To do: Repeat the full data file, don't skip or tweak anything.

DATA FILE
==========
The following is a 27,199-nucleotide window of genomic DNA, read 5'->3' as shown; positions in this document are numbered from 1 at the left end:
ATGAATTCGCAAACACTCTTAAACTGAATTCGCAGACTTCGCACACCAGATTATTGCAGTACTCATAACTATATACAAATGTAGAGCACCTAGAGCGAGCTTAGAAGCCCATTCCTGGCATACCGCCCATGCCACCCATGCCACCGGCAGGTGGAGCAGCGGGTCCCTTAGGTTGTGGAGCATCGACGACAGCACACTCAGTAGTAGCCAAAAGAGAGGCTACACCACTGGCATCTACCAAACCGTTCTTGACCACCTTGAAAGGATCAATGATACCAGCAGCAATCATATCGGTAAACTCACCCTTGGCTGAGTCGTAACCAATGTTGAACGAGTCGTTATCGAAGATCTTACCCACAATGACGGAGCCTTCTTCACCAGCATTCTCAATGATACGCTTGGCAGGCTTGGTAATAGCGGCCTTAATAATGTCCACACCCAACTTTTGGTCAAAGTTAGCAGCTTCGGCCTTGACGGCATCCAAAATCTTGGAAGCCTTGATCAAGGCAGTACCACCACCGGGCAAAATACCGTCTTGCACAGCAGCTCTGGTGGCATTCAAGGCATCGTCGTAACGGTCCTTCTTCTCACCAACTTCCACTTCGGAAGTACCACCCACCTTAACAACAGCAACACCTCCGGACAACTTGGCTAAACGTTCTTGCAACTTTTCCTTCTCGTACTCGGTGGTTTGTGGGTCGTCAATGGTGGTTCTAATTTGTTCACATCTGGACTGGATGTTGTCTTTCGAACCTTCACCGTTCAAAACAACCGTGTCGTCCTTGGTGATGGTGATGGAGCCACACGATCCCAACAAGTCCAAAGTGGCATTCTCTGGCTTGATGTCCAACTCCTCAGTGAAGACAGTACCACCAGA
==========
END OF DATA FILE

The following is a 27,199-nucleotide window of genomic DNA, read 5'->3' as shown; positions in this document are numbered from 1 at the left end:
ATGAATTCGCAAACACTCTTAAACTGAATTCGCAGACTTCGCACACCAGATTATTGCAGTACTCATAACTATATACAAATGTAGAGCACCTAGAGCGAGCTTAGAAGCCCATTCCTGGCATACCGCCCATGCCACCCATGCCACCGGCAGGTGGAGCAGCGGGTCCCTTAGGTTGTGGAGCATCGACGACAGCACACTCAGTAGTAGCCAAAAGAGAGGCTACACCACTGGCATCTACCAAACCGTTCTTGACCACCTTGAAAGGATCAATGATACCAGCAGCAATCATATCGGTAAACTCACCCTTGGCTGAGTCGTAACCAATGTTGAACGAGTCGTTATCGAAGATCTTACCCACAATGACGGAGCCTTCTTCACCAGCATTCTCAATGATACGCTTGGCAGGCTTGGTAATAGCGGCCTTAATAATGTCCACACCCAACTTTTGGTCAAAGTTAGCAGCTTCGGCCTTGACGGCATCCAAAATCTTGGAAGCCTTGATCAAGGCAGTACCACCACCGGGCAAAATACCGTCTTGCACAGCAGCTCTGGTGGCATTCAAGGCATCGTCGTAACGGTCCTTCTTCTCACCAACTTCCACTTCGGAAGTACCACCCACCTTAACAACAGCAACACCTCCGGACAACTTGGCTAAACGTTCTTGCAACTTTTCCTTCTCGTACTCGGTGGTTTGTGGGTCGTCAATGGTGGTTCTAATTTGTTCACATCTGGACTGGATGTTGTCTTTCGAACCTTCACCGTTCAAAACAACCGTGTCGTCCTTGGTGATGGTGATGGAGCCACACGATCCCAACAAGTCCAAAGTGGCATTCTCTGGCTTGATGTCCAACTCCTCAGTGAAGACAGTACCACCAGA